Manitoba

Derek Nepinak surprised National Chief Perry Bellegarde didn't vote

Assembly of Manitoba Chiefs Grand Chief Derek Nepinak said he was surprised a national aboriginal leader has admitted to not voting in the last federal election.

Some Manitobans unimpressed with Bellegarde’s decision not to vote in last federal election

Assembly of Manitoba Chiefs Grand Chief Derek Nepinak said he was surprised a national aboriginal leader has admitted to not voting in the last federal election. 1:56

Assembly of Manitoba Chiefs Grand Chief Derek Nepinak said he's surprised a national aboriginal leader has admitted to not voting in the last federal election.

On Thursday, National Chief Perry Bellegarde, with the Assembly of First Nations, urged aboriginal people to vote in the next federal election. But shortly after, he admitted he hadn't voted himself in the past federal election and wasn't clear about whether or not he would vote in October's election.

"I would never ask anyone to vote if I wasn't prepared to do it myself," said Nepinak. "That is just a principal of leadership that I choose to follow, so I was quite surprised that he chose a different response."

Some indigenous voters in Winnipeg weren't impressed.

"Is he the proper leader for us?" asked Mel Henderson, who plans to vote in the upcoming election. "It's like leading us to war and backing out at the last second, like, 'I don't want to fight. You guys go right ahead.'"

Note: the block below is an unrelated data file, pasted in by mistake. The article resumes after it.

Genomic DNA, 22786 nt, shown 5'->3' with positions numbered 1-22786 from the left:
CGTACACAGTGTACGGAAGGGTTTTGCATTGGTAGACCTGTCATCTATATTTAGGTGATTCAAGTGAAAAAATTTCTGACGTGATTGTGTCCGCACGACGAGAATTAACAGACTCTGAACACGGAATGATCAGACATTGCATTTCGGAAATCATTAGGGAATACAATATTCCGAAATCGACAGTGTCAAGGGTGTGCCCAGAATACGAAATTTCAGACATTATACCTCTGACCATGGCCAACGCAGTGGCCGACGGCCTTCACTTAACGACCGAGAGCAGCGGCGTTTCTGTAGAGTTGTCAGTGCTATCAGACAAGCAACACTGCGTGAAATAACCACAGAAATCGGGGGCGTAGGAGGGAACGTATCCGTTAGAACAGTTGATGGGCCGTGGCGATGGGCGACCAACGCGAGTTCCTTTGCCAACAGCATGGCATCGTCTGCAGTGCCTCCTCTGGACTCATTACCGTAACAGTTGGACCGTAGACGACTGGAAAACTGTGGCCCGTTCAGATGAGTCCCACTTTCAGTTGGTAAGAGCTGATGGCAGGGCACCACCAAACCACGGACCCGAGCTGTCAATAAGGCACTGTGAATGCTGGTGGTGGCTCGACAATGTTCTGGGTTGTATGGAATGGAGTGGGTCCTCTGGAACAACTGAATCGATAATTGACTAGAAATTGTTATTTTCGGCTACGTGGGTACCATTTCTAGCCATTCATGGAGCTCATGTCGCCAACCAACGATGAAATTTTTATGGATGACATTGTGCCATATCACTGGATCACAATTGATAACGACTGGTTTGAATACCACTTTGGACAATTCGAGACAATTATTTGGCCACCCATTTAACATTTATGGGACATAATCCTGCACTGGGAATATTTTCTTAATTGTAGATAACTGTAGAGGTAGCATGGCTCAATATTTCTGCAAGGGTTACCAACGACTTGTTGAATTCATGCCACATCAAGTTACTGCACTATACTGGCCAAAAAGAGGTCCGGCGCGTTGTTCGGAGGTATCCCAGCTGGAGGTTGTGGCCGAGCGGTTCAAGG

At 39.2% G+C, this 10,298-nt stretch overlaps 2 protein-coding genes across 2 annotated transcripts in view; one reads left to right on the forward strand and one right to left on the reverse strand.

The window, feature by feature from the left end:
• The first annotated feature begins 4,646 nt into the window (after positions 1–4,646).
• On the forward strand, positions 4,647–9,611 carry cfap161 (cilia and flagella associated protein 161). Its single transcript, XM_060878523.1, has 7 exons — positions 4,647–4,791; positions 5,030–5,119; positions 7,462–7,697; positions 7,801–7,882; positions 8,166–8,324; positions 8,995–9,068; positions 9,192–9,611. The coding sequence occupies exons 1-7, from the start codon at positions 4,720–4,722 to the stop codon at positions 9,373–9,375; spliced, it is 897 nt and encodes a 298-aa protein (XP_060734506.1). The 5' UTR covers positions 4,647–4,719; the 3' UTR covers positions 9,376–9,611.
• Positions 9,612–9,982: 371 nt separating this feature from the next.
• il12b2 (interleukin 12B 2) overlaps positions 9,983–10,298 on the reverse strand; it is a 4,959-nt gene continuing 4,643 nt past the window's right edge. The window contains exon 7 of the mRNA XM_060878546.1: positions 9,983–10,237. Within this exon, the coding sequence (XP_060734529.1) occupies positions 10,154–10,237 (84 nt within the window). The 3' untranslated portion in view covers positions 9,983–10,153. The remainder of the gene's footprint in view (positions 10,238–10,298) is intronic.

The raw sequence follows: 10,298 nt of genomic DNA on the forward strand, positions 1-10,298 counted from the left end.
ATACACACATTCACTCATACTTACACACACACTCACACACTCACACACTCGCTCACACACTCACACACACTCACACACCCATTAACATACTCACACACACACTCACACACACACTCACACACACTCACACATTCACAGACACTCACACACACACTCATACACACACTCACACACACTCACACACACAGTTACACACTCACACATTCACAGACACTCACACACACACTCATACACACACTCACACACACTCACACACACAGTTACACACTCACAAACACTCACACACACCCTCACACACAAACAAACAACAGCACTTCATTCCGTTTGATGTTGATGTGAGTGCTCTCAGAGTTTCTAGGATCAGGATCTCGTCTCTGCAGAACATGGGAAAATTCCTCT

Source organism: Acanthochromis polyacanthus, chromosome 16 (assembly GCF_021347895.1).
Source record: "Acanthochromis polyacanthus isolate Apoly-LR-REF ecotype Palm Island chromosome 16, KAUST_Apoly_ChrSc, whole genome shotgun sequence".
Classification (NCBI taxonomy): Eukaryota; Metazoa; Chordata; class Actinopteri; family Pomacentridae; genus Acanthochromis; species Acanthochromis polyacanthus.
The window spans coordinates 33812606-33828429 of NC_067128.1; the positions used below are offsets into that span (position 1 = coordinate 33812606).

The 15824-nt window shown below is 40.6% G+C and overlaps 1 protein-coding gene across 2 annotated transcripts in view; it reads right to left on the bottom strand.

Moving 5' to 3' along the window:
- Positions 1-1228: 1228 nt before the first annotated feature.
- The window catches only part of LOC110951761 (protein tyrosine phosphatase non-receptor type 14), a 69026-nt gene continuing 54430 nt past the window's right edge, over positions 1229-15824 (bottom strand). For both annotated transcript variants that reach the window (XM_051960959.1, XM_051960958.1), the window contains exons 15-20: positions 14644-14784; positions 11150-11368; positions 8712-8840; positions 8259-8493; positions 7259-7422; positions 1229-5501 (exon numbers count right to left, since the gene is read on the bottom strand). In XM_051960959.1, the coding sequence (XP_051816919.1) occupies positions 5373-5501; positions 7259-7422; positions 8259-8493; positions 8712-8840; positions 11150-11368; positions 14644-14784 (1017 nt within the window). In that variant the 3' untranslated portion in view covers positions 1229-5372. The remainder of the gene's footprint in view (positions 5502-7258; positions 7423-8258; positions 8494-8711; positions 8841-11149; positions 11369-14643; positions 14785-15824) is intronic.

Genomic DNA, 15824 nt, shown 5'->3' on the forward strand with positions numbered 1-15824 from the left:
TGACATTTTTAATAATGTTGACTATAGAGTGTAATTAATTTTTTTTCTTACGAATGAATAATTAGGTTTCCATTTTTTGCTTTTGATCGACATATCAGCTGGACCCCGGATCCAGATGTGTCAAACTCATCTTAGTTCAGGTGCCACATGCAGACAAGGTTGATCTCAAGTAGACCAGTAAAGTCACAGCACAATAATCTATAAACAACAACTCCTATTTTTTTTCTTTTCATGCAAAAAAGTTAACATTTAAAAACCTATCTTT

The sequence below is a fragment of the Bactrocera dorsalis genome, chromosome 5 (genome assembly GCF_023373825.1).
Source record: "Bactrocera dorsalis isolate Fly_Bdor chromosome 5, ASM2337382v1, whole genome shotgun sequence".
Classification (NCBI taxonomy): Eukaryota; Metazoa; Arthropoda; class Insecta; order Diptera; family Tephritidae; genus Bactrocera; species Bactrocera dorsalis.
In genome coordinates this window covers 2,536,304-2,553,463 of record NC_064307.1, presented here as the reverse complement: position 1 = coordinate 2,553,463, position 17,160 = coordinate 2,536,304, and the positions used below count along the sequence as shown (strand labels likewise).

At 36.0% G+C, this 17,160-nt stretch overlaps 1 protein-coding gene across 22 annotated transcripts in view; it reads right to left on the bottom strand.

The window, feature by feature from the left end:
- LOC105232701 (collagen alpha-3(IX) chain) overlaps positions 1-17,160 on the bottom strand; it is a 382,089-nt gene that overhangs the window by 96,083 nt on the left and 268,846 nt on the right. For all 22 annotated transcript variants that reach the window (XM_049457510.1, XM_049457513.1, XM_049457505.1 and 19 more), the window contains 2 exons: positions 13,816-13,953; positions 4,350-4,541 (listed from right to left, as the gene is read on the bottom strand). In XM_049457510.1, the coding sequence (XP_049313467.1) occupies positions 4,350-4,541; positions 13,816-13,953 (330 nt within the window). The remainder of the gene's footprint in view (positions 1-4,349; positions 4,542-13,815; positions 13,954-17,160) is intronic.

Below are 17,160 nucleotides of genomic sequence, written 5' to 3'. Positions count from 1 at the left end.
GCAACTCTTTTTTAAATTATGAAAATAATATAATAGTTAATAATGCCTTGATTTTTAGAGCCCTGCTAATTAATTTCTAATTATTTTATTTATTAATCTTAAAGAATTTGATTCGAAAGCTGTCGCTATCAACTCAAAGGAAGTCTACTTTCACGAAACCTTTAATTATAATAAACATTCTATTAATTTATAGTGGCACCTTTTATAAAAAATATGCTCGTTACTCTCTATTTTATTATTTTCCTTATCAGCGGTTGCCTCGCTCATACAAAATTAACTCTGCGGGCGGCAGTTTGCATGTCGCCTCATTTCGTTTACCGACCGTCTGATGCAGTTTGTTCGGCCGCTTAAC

As of Sept. 2, 49 indigenous candidates were registered, including five in Manitoba, and the Assembly of First Nations has identified 51 ridings where the indigenous vote could change things. Six of those are in Manitoba.

Bellegarde vented his frustration with the Harper government on Thursday.

"What are we happy with in the past five years? Obviously I am hard pressed to say something we are happy with," he said.

The comments come on the heels of the new Mrs. Universe, Ashley Callingbull-Burnham, speaking out against the Harper government this week.

"This government was created to work against us, not for us," she said. "There are so many issues for First Nations people. We are always put on the back burner."

Canadians head to the polls on Oct. 19. 

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